BLYTHEVILLE COURIER NEWS VOL. XLV—NO. 30 Blythevillo Daily News Blytheville Courier Blythevllle Herald Mississippi Valley Leader THE DOMINANT NEWSPAPER OF NORTHEAST ARKANSAS AND SOUTHEAST MISSOURI RLYTliKVILLK. ARKANSAS, WEDNESDAY, APRIL 27, 19.10 FOURTEEN PAGES SINGLE COPIES FIVE CENTS . S. Asks Russia's Conditions on Offer To Raise Blockade NEW YORK, April 27. (AP)—The United States delivered a note to the Russians here today asking for a formal statement as to when and on what conditions they will lift their Berlin blockade. + The note was taken by Phillip C. Jessup, American ambiissatior-at- Jai-ge, lo Soviet Deputy Foreign Minister Jakob A. Malik. Jessup called on Mtvllk at the Sov- let offices on Upper Park Avenue at 12:30 p.m. The text of the American communication was not made public, but informed quarters said Its main purpose was to shift the Berlin negotiations to a formal basis and get Russia's view down on paper. Previously no views had been exchanged in writing since Jessup first brought the note with him on his return, to New York tin's morning after talks in Washington yesterday with President Truman and .State Department officials. Jfc Meets With U.S. Delegation Before going alone to see Malik, Jessup met with members of the U.S. delegation to the U.N. at the American headquarters, 2 Park Avenue. He disappeared later and was understood to have called on British and French representatives to show them the note. The American note wa.s understood to seek clarification specifically on two issues: an exact understanding as to what would I] involved in any agreement to lift the blockade and proposed timetable. Optimism Prevails MOSCOW, April 27—</7'/— A feeling that Soviet Russia nnd tlv three Western powers may be 01 their way toward a new stage postwar mutual relations prcvailec today in Moscow. No one was go ing so far as to predict settlements beyond lifting of the Berlin res trictions. But informed diplomat agreed this could be the stepping stone to great events. Handled correctly and with In finite care by all sides, some source (Ajatd, this new state of affairs couli ™iead to an ending of the cold war (This dispatch passed throug' Moscow censorship. The copy as re ceived !n the United States doe not show what, if any. excision were made by the censor). The skepticism that lias usuall accompanied new moves in the col wrr was lacking in^'esterr c.uar ters today. Everyone Hopeful "Something i.' cooking," said an American source. "At this point it doesn't smell bad." An informant at the British Embassy observed: "We're knocking on wood." All Western quarters stressed the situation was delicate, and agreed that new steps should be slow and cautious—backed up by a great deal of thought. The Russians themselves seemed to be proceeding with caution. Neither of the leading newspapers. Pravad?- and Izvestia. made any comment on the new attitude toward the Berlin communications situation. They printed no news of it either. Memorial Fund otal is Revised Acheson Pleads : or Approval of Pact, Arms Aid Secretary of State Urges Both to Bolster World-Wide Security WASHINGTON, April 27— <n> —Secretary of State Aclirsan (nM Senators today thai If they approve thr North Atlantic SfruHt.v TrrMy ihry w |]| be "l«s fref" lo oppose arms aid for Europe. Bank Deposits Show $2,756 is Available To Finance Marker Curtis J. Little, president of tin Ilssissippi County Memorial Assocl lion, .said today that actual collec ions for (he fund to erect a mem rial marker for those who dle< n service during World Wars I an< I. showed $2,756.78. Mr. Little explained that prev ously pledges had been carried ii he total amount of contributions ind had indicated a greater lota ast reports showed $3,196.03, but A east $600, pledged by Manila busi lessmen, was included In that a mount. The Memorial fund has been In creased by S42G.75 since the last re port, and many of the contribution lave been directed to the memor of a particular individual. A con InbuUon from Mrs. W. T. Obcrs' was to the memory of Lt. John Harp, one from Mr. and Mrs. G. G. Caudlll to Lt. Edgar H. Lloyd: from O. N. Hawkins honoring Walter G. Webster, from the Daughters of the American Revolution honoring Ihe Memory of Lt. James Hunt and William Hunt, from Mrs. E. O. Gill honoring R. A. Gill and from Mrs. George Brown in memory of Pvt. Obra R. Northern. Individual contributions announced today by Mr. Little include $150 from the Carpenter's Local Union 884, $50 from the American Legion; S25 each from Hotel Nome. Two Stales Produce Company, and the Veteran of Foreign Wars; 515 each from Spencer Bunch and H. G Matthews; $10 each from small contributions. Mrs. E. O. Gill, Heuer's Shoe Store. Mrs. George Brown; $5 each from D. B Abbott, Arkansas-Missouri Power Line Cre« *.-... .3. B'li-.!, C. 13. Etchle. . Louis Lansky, B. J. Lawler, A. L. Richardson, A. H. Taylor, Midway Service Station; $4 from Jeff Rauls. S3 from W. R, Moore; $2.50 from Charles R. Moore; $2 each from Roy Hanley, Joel Rauls, Grover Howard, Walter Lane, Hubert Slkcs; S1.15 from J. W. Fatrchild and SI each from Spencer Alexander, D. G. Gracey, II. B. Sheppard. R. F. Liddell, Dnn Mlnirth, W. K. Miller. L. E. Buck, R. W. Hicks. L. J. Lester. C. W. Heusen, Lee Hoiman, C. M. Tucker. J. I). WASHINGTON. April 27. Set-retai-y of State Acheson ed with Congress today to fi >oih Hie North Atlantic Treaty und the proposed 51.450,000,000 arms nic! Diogrum to bolster "world-wide appeared before the Senate Korean Rclnlkm.-s Commit,at ihc opening of hearings on I lie pact which was signed here April 4. It requires approval by a two-thirds vote of the Senate before it can be ratified. The cnbtnel officers termed the 12-nation security treaty nnd the Reds Set Shanghai Trap Reds Seize Point One-Fourth Mile from Shanghai; World War III Seen If China Is Lost *Soochow Also I : o//s; Chiang j Reenters Fight Young. C. Davidson. A. Goodrich, and J. Truman Sets Up 'Spoils System' For Job Handouts 'WASHINGTON, April 27. O President Truman and Democratic ] -ulers mapped out a new patronage system today based on a "party loyalty" test. Apparently, though nobody said so specifically, the degree of support a senator or representative gave to President Truman in the last election will have a heavy bearing on how much he has to say hvreafter about who pets political Jobs. Senator J. Howard McGrnth of Rhode Island. Democratic national chairman, told reporters about the decision after a conference of icnrly an hour at the White House. In attendance were House S\ :\k- er Raybitrn. House Majority Lender McCornvack of Massachusetts. Senator Myers of Pennsylvania, assistant lender In the Senate; William Boyle. Jr.. executive vice chafrm of t he Demo era tic Nat Ion a 1 Com in it tee, and Donald Daws on, administrative assistant who handles patronnpe affairs for thr president, McGrnth made it specific that the "party loyally" test would not he based on votes in Ho use or Sfii- ate but on performance back in the •district. He was emphatic on that point. Turrell Negro Admits Killing Two in Osceola foreign military assistance pro- Emm parallel ways of building world security ami satcl he believes both sre necessary, Hul he met heart-011 one of the biggest questions raised by Rome Congressional critics hy saying MiiU the treaty does not formally liiiul Congress to approve Ihe projected military program. tt'Jiat the pact dors do, Auhc- son s;ilii. Is |>lnd the United SUte.s to thr |iriiiciple of "self help and mutual aid." He went on: "There is nn nbligalinn to help, but 11 ic r.xlcnt, the manner and the liming- is up lo the honrsl Judgment of the parties." H is the administration's judgment that the pact should he bucked ii]) with the arms program. Acheson continued, but "the pact does not hind the Congress to read) the same conclusion, for It does :iot dictate the conclusion ol honest judgment." The -scene of the hearings Js the big, marble -columned caucus room in the Senate Office Building. Spectators pushed into It long before Acheson took the witness chnlr. Both the treaty and the anus assistance program are aimed frankly nl building up Western strength against fears of Russian Acheson himself told the sena- :ors that the two measures stem from Soviet, foreign policies, defaring: "The sense of insecurity prevalent in Western Europe is not a igment of the imagination—it has come about through the conduct of he Soviet Union." Red Offer Nol Mentioned Nowhere in his 4^00-word prepared statement did Acheson mention the Ifites'- development in the cold war—Russia's apparent will- .ngne&s to lift the Berlin blockade in favor of Big Four talks on the whole German probler. , But even tn advance of his ap- pearanc, there was no sign in the Senate that the drive for ratification of the North Atlantic Treaty would be slowed even if the Berlin airlift can be abandoned. Hed unities (open HI row) aimed /or the .scat tit UnftKchmv lodny hoping to trap 300.000 Nationalist troops below Shanghai, uncl thereby dissolve the Nanklng-Slmnghai defense triangle (broken line). Shanghai seemingly had been bypassed. Even mlllUry .spokesmen could not any Just where the Communist armies \vorc. Black portion of nmp represents known areas of Communist control and blnck arrows tmlkate direction of Red nUncks across the Yiuigl/.u River. (AP Wircphoto Map.) Many Activities Being Scheduled For Boys', Girls 7 Week Observance Boys and Girls Week will be observed In iilythcvLllc next week, and Activities j-juiKhis from Chiiwli services to a [jnr;ulc nrnl Hoy fieout Camtwrce were outlined today by a .special committee selected to plnn t h c e v e n ts. ^ , „ Event;, will start with spccnit chui ch services, Sunday morning ' when all the ministers In Blylhe- villc been n.sked to present youth programs stressing spiritual Krov;th ns essential lo the complete dcvvlopmtnt 01 boy. 1 ; and girl.s. Dining the week il is hoped that school assembly programs will feature citizenship, health mul .safely, carters, family life and recreation as part of Ihc \vcll-roundert boy or girls' life nnd civic, and service club* an cvpected to arrange special youth programs. A parade will be staged Friday, May 6, with the Blythevllle High Mp.i.Miew Ezcll, the 37-year-old Tu troll Negro who is being held in the county jail at Osceola on suspicion of murder in connection with the death of an eight - year - old Negro girl last Sunday, yesterday con r esrcd to chokhig Berntce Brown, about 40, Oceolo Negro, at her home Tne last month. Brown woman's body found :n her bed at her home March 5. Cause of death at the time, was contributed to alcoholism. Ezol' P'ho earlier confessed t< choking Barnes tine Harris and leaV' ing her body in a pasture behind She Mississippi River levee near Oscc-oJa. yesterday told officers he choked Kernicc Brown because she ?ot msd when he refused to give her money. His statement was made to Sheriff Berry man and Deputy Prosecuting Attorney Myron T Naillinp of Osceola, and 10 other witnesses. He told officers he didn't know, whether or not he killed the womar n.s he did not inspect her body wh«r h*,- left her home. Sheriff Berryman stated thai an investigation of the Negro's statement Is underway. District 5 Legion Auxiliary Elects Blytheville Woman Succeeds Osceola Matron as President- School ijMK.v leading eight Eoy Scout tJ~oops and .seven Girl Scout troops, along various you'.h vroups organized by the Blytheville "V. Parade Is Planned The participants in the parade will assemble at the Court Houss follow! nt; n tnblo tennis exhibition at the "V" by Ihc world chnmpion.t. Lou Pai*linro nnd Pe^gy Mcl^ean The table tennis exhibition Is scheduled lor 4 p.m., and the parade for 5 p.m. The nainde, after forming at thr Court House will be routed cast on Walnut tr: Franklin Street, and filont? Franklin Street to Main, an:' (her will proccEid west on Main Street to the First Christian Church. Boy Scouts from North Mi. c sis,slpp! County will participate in a Boy Scout Camporee the last two days Civil Rights Enter Labor Bill Debate Northern Democrat May Tack Rider on Substitute Measure WASHINGTON. April 27. M'l—A Mm I horn Democrat siild today lie will ley lo (In a elvll rights alilend- nii'iil to (lie Wood labor bill, which wiis Introduced In Hie House wllh the support of Southerners and llopublloaiiB. The tneiuuire WIIK offered by flep. Wood m-Cial ,is a substitute for Ihi! administration's Tufl-llnrUcj repcul bill. The worn! bill would repnil tin- Tufl-Hartley /U'l ton but It would then write buck Into liuv tunny o[ Ihe Tftft-Harl!ey features. As the House went Into Us ond (iny of debate on a new labor law, It'ep. Cavalfantc (D-l'al freshman lawmaker, said hp wll propose [unending the Wood bill ti make It an "unfair labor practice 1 [or either an employer or union Ii iscriminate against a worker be cause of race, creed or color. Any lilll wllh that amendment Ii II would have a difficult lime get ting Southern support, nut th amendment Itself would have the same (rouble. Act First on SulislUulo Technically, the meii.surc now under (Irbnte is the hill Introduced by Hep. I.cslnskt (IJ-Mlch) and supported by President Truman and labor unions. It. would wipe out Tall-Hartley and replace It with nn enlarged version of (he' 19:15 Wagner Act. nut the Wood bill In scheduled to l>e acted on first because a substitute bill must be disposed of one way or the other before the original legislation. The vole on the Wood bill—due tomorrow—Is expected to ho close. Heads Civic Club 0. M. Smart enate Finance Committee to- approved the Kouse-pas.scd Senate Committee Okays House-Passed Bill for Repeal of Oleo Taxes WASHINGTON. April 27 </T) — The day oleomargarine tax repeal bill. U.s action sends the mea-sure on to the Senate. Chairman George I'D-Qa) announced the bill was okayed by a voict, vote. He said he had no ide.\ when the senate itself might vote on it !n view of the of other legislation. Before the committee acted, it rejected a 7-6 rider amendment by Sen.itor Etiwln C. Johnson ID-Colo) to cut excise taxes—such as those on telephone bills, theater tickets ami transportation—back to !Q42 levels. Virtually al! were raised dur- bill would of the Boys Girl-s Week, The Cnmpcree will start at 10 a.m. Mny 6, and will break up for the parade and rn -assemble Immediately afterward. and close al 3 p.m. Mny 7. Scouts to Have Camporee The feature of the Camporee will he I VIP Court of Honor to be- stapetl Friduy nipht when Scout advancements are to be recognized. Boys and Girls Week i.s observed each year from the last Saturday in April lo the first Saturday in May. T t i? the outgrowth of Boys Week which originated tn 1920 by the Rotnry club of New York City Tlii.s is ihc 2f)th annual celebration of Girls and Floys Week. week to ing thr war. The oleomargarine repeal all the 63-year-old federal taxes on the product. These are 10 cent.? B pound on the colored kind and one- fourth cent a pound on uncolorcd. There are also license fees for manufacturers and dealers in oleomargarine. New York Stocks ^, Closing Quotations) ,\m. T ,V T .............. H 5 Am. Tobacco ............ 66 7-8 Anaconda ............... 301-8 Beth Steel ............... 30 Chrysler ................. 51 1-8 Gen. Electric ............. 371-4 Gen. Motors Int. Hnivestcr ............ 237-8 Mont. Ward ............. 527-8 N. Y. Central ............ 111-8 No. Anm. Aviation ........ 10 J. c. Penney ............ 46 1-2 Radio .................. 12 1-8 Man Spends 10 Years in 'Living Tomb' To Escape Draft, Wants to Return to It Activitier. of the focus attention on the interests, activities, nnri problems of the youth. J. P. Garrott, pcnrral secreEnry of the Bl.vlhevillc "Y", Mrs. Glenn O. Ladd. head of Ihe Girl Scout Lone Troop Association here, and Wilson Boh.innmg, scout ereciilivc for North Mississippi Counly are number*, of the Boys and Girls Week Committee. By John II. ,a tiny walled-in cubicle built in the NEW YORK. April 27. i/r) — A corner of a littered third floor bed- shnggy-benrclcd man of 33, dug out niter ten years of fantastic solitude in a dank chubbyhole. yearned today to return to the tomb-like cubicle in which his mother sealed him when war broke out. Shoeless, filthy, his clothes In rags, Paul Mal-ushak. one-time college student, stood on wcbbly 57 1-2 i egs nnt i blinked into the unaccustomed Rlare of electric lights. •I liked it in there." he said. I'd Republic Steel Socnny- Vacuum Standard OH N. J Sears, Roebuck .......... 373-8 Texas CO ................. 54 U. S. Steel ................ 73 1-a like to BO back. I don't care about the outside world." Police took him to a hospital. The man told a strange story of room in a Brownstone house In the Greenpolnt section of Brooklyn. His father, who runs a tailor shop in the same building, said he never knew the man was imprisoned In the house. The cubicle, about three feel wide and five feet long— scarcely big enough to hold Makushak when he stretched oul on the floor to sleep — had been devised, police said. because his mother presumably wanted him to escape being drafted. 1- 5-8 j voluntary exile since 1939—when 16 3-8 . his mother sealed him off from the 68 1-8 world with a wall of wood and plaster at the outbreak of World War 2. Makushak spent the 10 years In Osceola Man Is Elected Officer of Dental Group LfTTLE ROCK. April 27. Wj—An Arkansas unit of the Amerl< an Society of Dentistry for Children was organized here yesterday bj 38 Arkansas dentists. Dr. .). N. Dlllnrd of little Rock was elected president; Dr. M. S. NIcko! of Osceola. vice president. The orcanlzatlon meellnR was held In connection with the annual convention of the Arkansas State Dental Association. Mrs. F.rld!c Rurks of Blythevllle wns elected as 5th District president of the American Legion Aux- wns 1 'influ ,n niythovlile yesterday afternoon to .succeed Mrs. George Reins of Osceola. Mrs. K. H. Rolcson of Jonesboro was elected district, vice-president, to succeed Mrs. Falon A. Praley of Lenanto. Mrs. Reins was named delegate to nttund the Nallonnl Convention with Mrs. W. E. Bradford or Harrl-sburg as alternate dcl- RCBistratlon for members of the 10 units comprising the Northeast Arkansas district began 2:30 p.m. with Mrs. Ed tllce. Mrs. 11. L. Halsell and Mrs. Mike Mcroncy In charge. Mrs. Dryant P. Stewart, president or the Blytheville Auxiliary called the meeting to nrdcr, followed by Ihe advancp of colors. Mrs. prn- ley led the sroup In repeating the Pledge of Allegiance wllh Mrs. L. O. Beard, department chaplain, of Jonesboro. offering the Invocation. The preamble to the constitution, led bv Miss Wllma Walton, of the See AUXILIARY on I'aje 8 45 Volunteer Firemen Attend Training School forty-five volunteer firemen from Blytheville and other Mississippi County towns, were present last night at the opening session of the lire fighting school being conducted at the City Hal] here. The school Is being conducted by John T.. Hurley of Little Hock, state fire Instructor. The school will continue nightly through Friday. DurfiiR last night's class the firemen heard an orientation hy Mr Hurley on the needs of a modern ire department In accorcllnancc with state fire Insurance laws. Mr. Hurley stntcd that the school will swing Into full action tonight with actual lire fighting training Tonight's schedule will Include the prop<-~ laying of hose and drafting of water, he said. Speaker Raybnrn <D-Tcx) and Priest ID-Tcnn), assistant Democratic leader, both, told . reporters It won'l pass. Hep. Hnlleck (R-lnd) said It will pass. II It fnll.s, the House will plunge Into consideration of amendments to the Lcstnskt bill—which Is Men tlcal with R menstirc approved by the Scnnte Lnljor Committee. Sen- ntc debate Is still some weeks off. Some supporters or the LoMnak' bill are saylnx thnt Ilepubllcnnn nnd Southern Democrats really In- end to kill both measures, leaving he Tnft-Harllcy Act on the books is Is. Vague About War Makushak. however, was vngue about the war. "The draft?" he replied to Questioning by Brooklyn District Attorney Miles P. McDonald. "I don't know about the draft. That was In Sec TOMB on Fife t Two Forfeit Bonds, Two Fined on Traffic Charges TA-O perrons forfeited cash bond? and tv.o others were lined $5 ir Municipal Court this morning on traffic violation charges. P.-.rfciting $5 bonds on charges of ovcrparking In a 10-mlnute parking zor.e were Welmcr Vaughn and M. S. Mf-rtdox. B, S. Manskcr was fined K on his plea of guilty to a similar charge with the fine suspended curing good behavior. Laroy Taylor was fined $5 on a charge of falling to stop at a. traffic light Weather 500 Export Items Now Off Control List WASHINGTON, April 27. f/T,— The United Stales today droppei export controls on more lhan 50C articles. The action will permit .shlpmcn of these goods to Sovlt bloc tin Lions or "any desl hi n lion In th world" without export licenses. The announcement, by Sccrctar of Commerce Sawyer elltnltmtes bun apainst shipments tn llussln dominated nations imposed mor lhan a year ago for "strategic rea -sons." Clocks and wnlchps, railroad tie many lumber Items and build in materials, rnumbiiiK fixtures, nn .such recently .scarce good A n.s re frIterators and wash!UK machine are among the Hems released (roi controls. New York Cotton NF.W YORK, April 27 (/Tj— Clos Ing cotton quotations: May July Oct. Dec. 33.18 32.42 20.12 2890 28.74 2851 Close 3200 33.12 3226 324073. 0» M.12 28.17 28.90 2867 SB/lSl 28.43 28.53N lytheville Lions Elect C.M. Smart Club Will Induct Officers on July 1; Educator is Speaker C. M, Smart yesterday was name i-tMlrtciil of Ihc IIIytl'tevlllQ Llor hib, lend will be Installed wit ther new oMIcern nt n hinchoo retliii- IM (he Hotel Noble, July Mr. Smnrt, Dr. J. E. BcM.'ey nn . M. Fiegcnold were candidate or i he presidency, nnd Mr. Bcn.'de vns namoil flr/^ vlr.o-rireslileilt al Mr, Itccmold ns second vlce-prcst- tcnt. Mr Smart, who hus served ns ecrclnry nnd vice-president of the club, wll! succeed R. A. Nelson ns dertt. He luis also served ns dent of Ihc Chamber of Com- ueice, mm Is nt present ft member f the ehmnljer's executive Ixiard, xmrd of directors, merchant.'* coin- nllKfc. and Ihe Blythovillc, School Hoard. Other Officers Dr. Beji5lcy served ns firs! vlcc- .ircsidcni year nncl Mr. Smart xs second vlec-prwildcnl. Other officers selected yesterday Deluded (he re-election of Wort'n D. Holder us secretary-treasurer, FYctl Fireman to suncecd E. M. Terry as MOM Tamer; Frank Nelson nnd Joe Trlischman n.s directors; C'hes- ter Calilwrll. W. J. Pollard, nnd W. P. Pryor as trustees. ic three trustees were rc-elocl- ed; nnd the new directors will servo Iwo-yiai terms, nnd serve with Gene Still. L It. Autry nnd the new president, the past president nnd new M;crftrtry as directors. Nrw committees will be named it the Insinuation ceremonies. Dr. Ronds Is Speaker nc A. 11. Bonds, stale commis- ; loncr ot education wns the principal speaker at the meeting yesterday. He dl.scu.tscd educational development in Arkansas. Dr. nor (Is pointed out tlmt education mn?t progress to keep strlt! with the scientific advancement, ami that the youth must ' )C educated to take care of thinns brought by the. a'tv.iiici'menl and to keep jicace \vlth tlio world. He c.xprrs.ict the ne^d or developiiif; the potentla ahihtics of [lie Individual In a manner comparable to the developing of power. other than Dr. Bunds, whi iva.s a I'.uc.H of L, H. Autry. wer A. E. Cnldwell ol Dell, R. W. Ntcliol of Armorel. W. B. Nicholson, T. D Wllkins of Luxorn, John Mnyc-s, Dr Uay Baxrer, A. G. Wccms of Mem phis. Euirene Brown of Joneslwrt nnd Walter Chamberlain of Mem April 37 (/T) — Ret ucirllliu In n coup today elzcd Piitung, right, acrott th» Vluinxpoo River from Shanghai. Al Dip mine time, National!*! •oi,|vs abandoned Boochow (Wuh- Icn), guardian city for SlmnghPl, 0 mlle.s to the west. IKcd po.sse.wlon of Putting In tny renntl could make «1) operations n the Wlmnnpoo. Including ev»- nntlon of foreigners, hazardous. (Tllnhi Rcross from Putting Point re Ihe chtticne City Council House, nil the British and American Con- ulalcs. Tlio Wlmngixw In les H th»n ne-fourth of K. mile wide there.) The Shnngliat RnrrUon. without tslnn the word withdrawn, said In 1 communique government troop* it soochow hud "shifted their posl- ITOK" to * point. sl * mllt « nearer Shnngl'nl. Ten thousand Communist troop* >nrllclpp.tcd In the Soochow buttle. The Niitlonallst.1 said they killed ,000 Rcd.1. Prom Soochow, the Reds may pivot tmvnrd Hnnpchow, 85 miles south f>f here, or mny turn directly toward Shnn?hal. Hall service between Shanghai and HnriKchow had not been Interrupted. Both seaports may be- I'nino escape avenuea for the Na- tlonnllrjUs. At lenst. two shipload* of Nation- alise soldiers and equipment sailed out of Shanghai today. Likely they, were hcnclod for Formosa wher* Ocncralljislmo Clilang Kal - 8hek r s lollowors have established a bastion. Chiang Knten Flxht Meanwhile Chiang today returned to the battle against Communism, forrcnsllUK a third world war If China Is lost. Ills country, he said, would be th« llndcrbox nnd furnish the men for that war It the Chinese Oommun- l/its win. The generalissimo pledged to «har» the hardships oj his countrymen on thf. brink of dUa*ter." He »*14 t could not disregard his rwpon» Iblllty at such t tlrrie. The statement—hbi first sine* re- ring Irom the presidency Jan. SI —wits Issued from Chlkow. hU »n- forecast: Considerabl cloudiness with scattered thundershowers this afternoon tonight and Thursday, somewhat cooler Thursday and in the northwest portion tonlRht. Missouri forecast: Cloudy, showers south this afternoon, ending tonight except extreme southeast Thursday morninK. Clearlnp west and extreme north tonight and remainder of state Thursday. Cooler west and south and extreme cast central tonight. Warmer Thursday afternoon. Minimum this mornln?—82. Maximum yesterday—78. Sunset today—5:42. Sunrise tomorrow—513. Precipitation 24 hours to 7 a.m. today—.08. Total since Jan. 1—22.27. Mean temperature (midway between high and low)—67. Normal mean for April—61. This Dale Last Year Minimum this morning—59. Maximum yesterday—75. * Precipitation Jan. 1 to this date —50.45. 6 Million Overage Cars Still in Use; New Automobile Market Remains Bit WASHINGTON, April 27—f/P)— for electric refrigerators, but sug About 6.000,000. cars, or almost one out of each five now on the road arc beyond the age <12 years) al which cars normally are scrapped. The Commerce Department making this estimate today, accordingly reported thai there Is "still a very large market for new cars." This bright note for nuto makers coincided with the effective dale of the second relaxation of the Federal Reserve Board's Installment credit controls In two months. From today on, dealers may allow buyers 24 months to pay for cars or other goods. The Commerce Department survey Indicated H may take upwards of two more years for auto production to fill the backlog demand built up during the war. A department study also pointed to exlstance «ven yet of a backlog gestcd thnt for vacuum cleaner and probably for electric washln machines the carryover wartime de mand has largely been met. The newly eased instalment cred it controls reduce the cash dowi payment on these and other ap pllancc.s, such as radios and- tele vision sets, furniture, etc.. from 1 to 10 per cent, and exempts article costing under $100. The auto down payment nlon remains at 33 1-3 per cent, but th control restrictions now In effec permit dealers In cars and npplla nces to give terms as easy or casle than typical prewar terms if the wish. Dealers are free to Insist upo stricter terms.than the control llm Its, and Reserve Board studies j!w many of them do. home. But forcljn and Chln- ljn and ne wa i Shinghal, soon perhaps to b*- oine another civil war battleground. He spoke ns director general of ic Kuomlntang (government) p«r- y. Chiang said the Communist* wer« ceklng to "enslave the Chinese coi'le to the ca>ise of International Communism nnd attempting to take nil China the military bass ,nd source of manpower for the jcnefl'. of the Communist plan for vorld domination." Chiang promised full support to he povcrnment of U, but pledged o "--hare the sufferings of my fel- ow countrymen." Thus he may ha,v« hoscn this means of coming from retirement to lend China In her >attlc asjnlnst Communism. He railed on his people to fight ; hird against Communism u they did against the Japanese In. eight years of war. At the (am* time hf admitted some of the nhort- comlnps ol his own 22-year rule ol ,hc vaM country. The generalissimo said the Red* by crossing the Yangtie had blundered Into the same military error* that mired the Japanese In their conquest of China. Elk Chute Levee Contract Is Let By U.S. Engineers Ai.-nrd of a contract to Harvey F. Utlny Construction Company of Kennclt. Mo., for dressing and sod- clli\B 3-3'4 mllca of levee in Elt Chute Drnlnnge District, was an- nounccj today by the Memphla District. Corps of Engineers. The contract Is for (ho sum of *ll,86e,15. The work to be performed by th» contractor will consist of removing; all drbri.s nnd weeds, dressing and ferti1i2i»g the crown and slopes, and reeding and sodding to secura a uniform gra.w surface which will protect the levee from rain »nd wave The section of levee to be treated begins a^ a point three- fourths of a mile above the road cro&slnx east of Horncrsville and extends downstream 3-3^4 miles. New Uniforms Ordered For Blytheville Police New tailor-made summer uni» forms for Blythevtlle's Police Department are expected to be ordered within the next few daj-s, Mayor Doyle Henderson said today. The new uniforms are to be purchased with the city bearing one- half of the cost and the Blythevill* Junior Chamber of Commerce bear- Ing one-half, he said. The Japcee* voted Monday night to sponsor » dance to assist In paying (or th* uniforms. Mayor Henderson stated that th« new uniforms will be Navy blue *nd of summer-weight material wits the tMrta to b* j»rt « U* wiatar uniform tls*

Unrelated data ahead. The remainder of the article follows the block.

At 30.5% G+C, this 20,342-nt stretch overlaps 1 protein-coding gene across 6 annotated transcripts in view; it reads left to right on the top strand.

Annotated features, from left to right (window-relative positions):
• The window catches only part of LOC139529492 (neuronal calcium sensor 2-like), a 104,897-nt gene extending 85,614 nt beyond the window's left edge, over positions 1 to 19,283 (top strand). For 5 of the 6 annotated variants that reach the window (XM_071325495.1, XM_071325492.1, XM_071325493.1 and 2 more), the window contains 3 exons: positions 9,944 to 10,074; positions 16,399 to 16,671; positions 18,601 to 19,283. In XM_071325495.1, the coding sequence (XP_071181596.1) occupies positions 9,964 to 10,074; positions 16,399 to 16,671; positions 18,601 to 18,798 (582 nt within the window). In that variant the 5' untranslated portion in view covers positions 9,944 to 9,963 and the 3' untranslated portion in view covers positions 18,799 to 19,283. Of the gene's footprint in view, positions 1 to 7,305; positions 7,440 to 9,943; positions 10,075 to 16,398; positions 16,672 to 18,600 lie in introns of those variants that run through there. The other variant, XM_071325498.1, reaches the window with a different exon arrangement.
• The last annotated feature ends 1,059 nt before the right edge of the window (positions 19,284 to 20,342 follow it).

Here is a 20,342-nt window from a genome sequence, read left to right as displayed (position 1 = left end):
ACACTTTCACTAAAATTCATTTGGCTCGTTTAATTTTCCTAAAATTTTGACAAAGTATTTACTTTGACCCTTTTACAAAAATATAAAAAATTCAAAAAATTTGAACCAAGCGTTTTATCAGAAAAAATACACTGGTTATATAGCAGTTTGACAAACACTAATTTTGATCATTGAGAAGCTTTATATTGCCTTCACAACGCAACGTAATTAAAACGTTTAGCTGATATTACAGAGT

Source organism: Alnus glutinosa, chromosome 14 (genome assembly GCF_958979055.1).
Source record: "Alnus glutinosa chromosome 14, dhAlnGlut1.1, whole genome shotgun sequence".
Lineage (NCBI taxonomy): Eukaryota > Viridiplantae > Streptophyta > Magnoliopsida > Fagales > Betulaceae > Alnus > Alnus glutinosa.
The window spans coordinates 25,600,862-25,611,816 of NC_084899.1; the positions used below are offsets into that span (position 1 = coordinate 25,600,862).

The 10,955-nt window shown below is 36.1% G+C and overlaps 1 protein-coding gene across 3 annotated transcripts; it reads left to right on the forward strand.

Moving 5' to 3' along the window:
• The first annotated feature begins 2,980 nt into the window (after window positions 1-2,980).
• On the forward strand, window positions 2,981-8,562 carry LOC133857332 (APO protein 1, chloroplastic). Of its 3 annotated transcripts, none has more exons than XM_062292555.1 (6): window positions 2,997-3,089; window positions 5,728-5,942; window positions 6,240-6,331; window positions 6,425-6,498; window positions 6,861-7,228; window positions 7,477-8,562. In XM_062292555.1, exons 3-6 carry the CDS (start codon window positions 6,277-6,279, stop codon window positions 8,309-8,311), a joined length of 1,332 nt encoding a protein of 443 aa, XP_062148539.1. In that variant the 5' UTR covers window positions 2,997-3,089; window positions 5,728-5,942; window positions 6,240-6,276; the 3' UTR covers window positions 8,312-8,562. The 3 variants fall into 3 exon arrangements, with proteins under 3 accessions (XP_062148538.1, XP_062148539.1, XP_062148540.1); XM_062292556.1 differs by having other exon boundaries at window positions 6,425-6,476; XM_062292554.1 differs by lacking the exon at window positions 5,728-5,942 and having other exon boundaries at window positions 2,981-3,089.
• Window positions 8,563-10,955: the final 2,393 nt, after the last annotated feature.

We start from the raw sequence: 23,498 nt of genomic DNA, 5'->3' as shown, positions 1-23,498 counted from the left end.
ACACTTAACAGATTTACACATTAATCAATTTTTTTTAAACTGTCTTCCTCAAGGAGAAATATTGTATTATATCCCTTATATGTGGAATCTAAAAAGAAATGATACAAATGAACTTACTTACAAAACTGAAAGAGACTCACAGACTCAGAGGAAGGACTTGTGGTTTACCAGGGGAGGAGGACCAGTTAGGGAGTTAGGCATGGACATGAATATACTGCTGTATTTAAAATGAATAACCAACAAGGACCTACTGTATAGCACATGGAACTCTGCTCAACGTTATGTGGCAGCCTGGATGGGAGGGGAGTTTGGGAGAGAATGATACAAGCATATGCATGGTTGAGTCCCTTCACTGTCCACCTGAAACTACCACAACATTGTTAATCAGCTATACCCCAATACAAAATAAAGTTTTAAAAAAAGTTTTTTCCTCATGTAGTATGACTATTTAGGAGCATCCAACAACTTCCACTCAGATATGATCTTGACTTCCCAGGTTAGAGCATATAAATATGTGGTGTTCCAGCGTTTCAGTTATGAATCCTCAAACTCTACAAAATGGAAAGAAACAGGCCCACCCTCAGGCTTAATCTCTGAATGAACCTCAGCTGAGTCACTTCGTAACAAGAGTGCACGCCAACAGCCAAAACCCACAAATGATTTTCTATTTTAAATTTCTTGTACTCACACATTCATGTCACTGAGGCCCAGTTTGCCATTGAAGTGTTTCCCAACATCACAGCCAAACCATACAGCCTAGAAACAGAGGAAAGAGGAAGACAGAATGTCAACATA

Get access to

  • The largest online newspaper archive
  • 14,500+ newspapers from the 1700s–2000s
  • Millions of additional pages added every month

Try it free